The Northern Pacific Rattlesnake is a venomous snake belonging to the Viperidae family. It is also known as Pacific Rattlesnake, Diamond-Back Rattlesnake, Missouri Rattlesnake, Oregon Rattlesnake or its scientific name Crotalus Oreganus.
Currently there are 5 subspecies of Crotalus Oreganus:
- C. o. Oreganus
- C. o. Caliginis
- C. o. Helleri
- C. o. Concolor
- C. o. Lutosus
The main color of the Northern Pacific Rattlesnake varies from brown to dark gray, olive green, pale yellow or black. Its dorsal scales have many irregular dark brown spots. In older specimens, these spots are bordered by a light color.
These irregular spots are also found on the lateral parts of its body. The ventral scales are beige or cream, always with brown spots. Its dorsal scales are carinated.
Its head is large, which makes it easy to distinguish from the neck. It has a large dark spot on the top bordered with light. Its eyes are small with vertical elliptical pupils. A large dark stripe starts from the back of her eyes to the corner of the jaw. There is also a very large dark stripe that runs from under its eyes to the sides of Its head. Its snout is rounded.
Between its nostrils and its eyes are the thermoreceptors, small sensors able to detect the temperature variations around him. This allows it to detect its warm-blooded prey.
Its body ends in a small cone-shaped tail on which is the famous rattle characteristic of Pit Vipers. The last two rings of the tail (starting from the base of the tail) are often darker in color than the others.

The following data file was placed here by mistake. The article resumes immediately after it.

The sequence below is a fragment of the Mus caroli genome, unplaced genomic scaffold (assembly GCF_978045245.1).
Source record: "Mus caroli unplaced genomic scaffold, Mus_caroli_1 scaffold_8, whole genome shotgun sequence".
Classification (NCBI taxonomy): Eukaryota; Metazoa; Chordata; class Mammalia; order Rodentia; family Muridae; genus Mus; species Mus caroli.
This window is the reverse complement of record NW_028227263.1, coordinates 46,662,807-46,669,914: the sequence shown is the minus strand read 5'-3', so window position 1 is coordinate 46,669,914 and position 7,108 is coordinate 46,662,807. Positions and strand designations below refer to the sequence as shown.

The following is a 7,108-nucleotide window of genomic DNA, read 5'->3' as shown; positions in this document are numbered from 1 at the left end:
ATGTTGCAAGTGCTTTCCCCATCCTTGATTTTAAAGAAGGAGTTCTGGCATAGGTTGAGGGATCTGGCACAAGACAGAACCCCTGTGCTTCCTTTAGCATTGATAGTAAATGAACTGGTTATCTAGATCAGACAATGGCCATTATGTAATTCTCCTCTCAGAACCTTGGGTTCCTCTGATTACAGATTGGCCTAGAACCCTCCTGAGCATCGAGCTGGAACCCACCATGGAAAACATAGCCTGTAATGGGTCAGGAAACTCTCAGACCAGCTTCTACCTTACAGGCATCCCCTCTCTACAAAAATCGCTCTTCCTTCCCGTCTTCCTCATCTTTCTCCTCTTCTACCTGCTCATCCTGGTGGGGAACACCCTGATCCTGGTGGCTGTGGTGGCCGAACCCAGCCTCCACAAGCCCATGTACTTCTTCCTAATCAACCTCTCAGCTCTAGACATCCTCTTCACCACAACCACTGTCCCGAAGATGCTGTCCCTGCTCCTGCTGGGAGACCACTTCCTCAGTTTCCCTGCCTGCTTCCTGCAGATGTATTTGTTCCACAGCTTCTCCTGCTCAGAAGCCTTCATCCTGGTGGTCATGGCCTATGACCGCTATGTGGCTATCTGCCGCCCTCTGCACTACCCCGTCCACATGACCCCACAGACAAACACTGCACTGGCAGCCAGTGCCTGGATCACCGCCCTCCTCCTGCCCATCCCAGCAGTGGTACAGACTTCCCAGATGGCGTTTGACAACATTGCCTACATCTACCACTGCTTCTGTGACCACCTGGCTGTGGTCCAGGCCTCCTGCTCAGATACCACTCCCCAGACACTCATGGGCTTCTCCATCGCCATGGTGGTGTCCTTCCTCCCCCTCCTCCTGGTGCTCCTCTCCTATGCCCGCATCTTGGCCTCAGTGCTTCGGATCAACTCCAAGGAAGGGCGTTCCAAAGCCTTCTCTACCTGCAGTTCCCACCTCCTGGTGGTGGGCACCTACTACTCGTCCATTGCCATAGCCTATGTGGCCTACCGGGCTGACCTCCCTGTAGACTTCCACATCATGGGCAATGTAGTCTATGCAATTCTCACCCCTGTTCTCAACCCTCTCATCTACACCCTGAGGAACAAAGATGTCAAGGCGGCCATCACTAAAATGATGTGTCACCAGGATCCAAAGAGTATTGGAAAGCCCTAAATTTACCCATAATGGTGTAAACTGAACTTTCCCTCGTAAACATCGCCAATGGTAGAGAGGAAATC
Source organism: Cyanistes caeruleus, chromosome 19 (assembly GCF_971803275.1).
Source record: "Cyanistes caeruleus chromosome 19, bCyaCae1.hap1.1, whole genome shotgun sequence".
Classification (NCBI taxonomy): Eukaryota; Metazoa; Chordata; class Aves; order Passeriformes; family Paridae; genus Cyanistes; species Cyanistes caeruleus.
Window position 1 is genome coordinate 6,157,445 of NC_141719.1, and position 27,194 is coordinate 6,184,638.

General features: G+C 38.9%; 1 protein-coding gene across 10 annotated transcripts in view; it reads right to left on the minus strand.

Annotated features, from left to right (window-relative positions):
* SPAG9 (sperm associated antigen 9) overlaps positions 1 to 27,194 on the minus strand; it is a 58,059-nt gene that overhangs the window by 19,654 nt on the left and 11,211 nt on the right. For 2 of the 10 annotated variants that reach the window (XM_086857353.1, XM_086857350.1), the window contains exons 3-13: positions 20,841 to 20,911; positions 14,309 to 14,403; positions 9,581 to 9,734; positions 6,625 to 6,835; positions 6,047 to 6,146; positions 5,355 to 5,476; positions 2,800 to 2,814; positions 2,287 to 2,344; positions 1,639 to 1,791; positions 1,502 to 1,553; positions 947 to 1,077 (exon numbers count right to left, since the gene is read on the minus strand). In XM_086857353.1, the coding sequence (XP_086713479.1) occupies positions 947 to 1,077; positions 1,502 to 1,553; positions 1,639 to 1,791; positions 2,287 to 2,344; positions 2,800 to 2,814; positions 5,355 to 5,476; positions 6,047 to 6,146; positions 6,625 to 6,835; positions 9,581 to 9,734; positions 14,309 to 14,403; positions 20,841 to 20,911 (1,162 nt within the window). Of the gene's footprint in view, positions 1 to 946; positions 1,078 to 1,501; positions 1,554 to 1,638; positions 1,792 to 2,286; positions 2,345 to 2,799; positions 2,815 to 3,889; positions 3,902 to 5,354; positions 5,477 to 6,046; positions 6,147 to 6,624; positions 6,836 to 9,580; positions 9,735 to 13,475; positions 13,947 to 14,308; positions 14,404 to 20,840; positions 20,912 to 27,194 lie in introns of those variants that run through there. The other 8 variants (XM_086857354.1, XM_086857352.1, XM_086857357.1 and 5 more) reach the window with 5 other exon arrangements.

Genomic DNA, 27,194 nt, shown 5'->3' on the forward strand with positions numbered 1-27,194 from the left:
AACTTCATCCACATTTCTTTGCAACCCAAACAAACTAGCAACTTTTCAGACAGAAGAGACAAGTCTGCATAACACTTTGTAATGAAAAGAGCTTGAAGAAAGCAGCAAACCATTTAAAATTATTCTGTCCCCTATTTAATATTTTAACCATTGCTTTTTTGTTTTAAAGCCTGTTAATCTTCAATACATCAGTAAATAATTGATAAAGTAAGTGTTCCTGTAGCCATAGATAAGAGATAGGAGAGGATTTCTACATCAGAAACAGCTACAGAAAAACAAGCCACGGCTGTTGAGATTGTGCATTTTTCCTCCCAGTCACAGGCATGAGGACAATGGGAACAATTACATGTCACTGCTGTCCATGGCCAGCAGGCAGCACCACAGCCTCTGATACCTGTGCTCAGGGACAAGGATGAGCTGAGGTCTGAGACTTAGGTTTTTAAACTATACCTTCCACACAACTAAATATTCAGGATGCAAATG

Its fangs are quite long and mobile. When it opens its mouth, they are positioned vertically and retract backwards when it closes its mouth.
Northern Pacific Rattlesnake Size
Depending on the geographical area of the specimen, the length of the Northern Pacific Rattlesnake can vary greatly. Its size ranges from 2ft to 5ft (60cm to 150cm), with an average of 2.6ft (80cm). Currently, the largest measured specimen of this species was 5.4ft (165cm).
The Northern Pacific Rattlesnake is both diurnal and nocturnal. In autumn and spring, it is mainly active during the day, while it will become more active at night during the hot summer days. In winter, this snake hibernates. Its hibernation period will be more or less long depending on the altitude at which it lives.
Like all rattlesnakes, it is equipped with heat-sensitive dimples that allow it to detect its prey. Before attacking, this reptile rolls up on itself and then suddenly leaps on its prey. It then injects its venom to immobilize it and help it digest.
➤ We have written an article on snake venom if you would like to learn more about its effects.
The Northern Pacific Rattlesnake is moderately aggressive. Before attacking, it will show its displeasure by vibrating its rattle.
The venom of the Northern Pacific Rattlesnake is extremely toxic. It consists of a toxin similar to that of the Mojave Rattlesnake which causes nervous system dysfunction. It also has small doses of myotoxic and hemotoxic substances.
Local symptoms associated with a Northern Pacific Rattlesnake bite include severe pain, severe swelling, blistering, bruising and in some cases necrosis.
General symptoms include abdominal pain, nausea, vomiting, diarrhea, headache, dizziness and convulsions.
Currently, the mortality rate of Crotalus Oreganus bites is still unknown.
Northern Pacific Rattlesnake Bite Treatment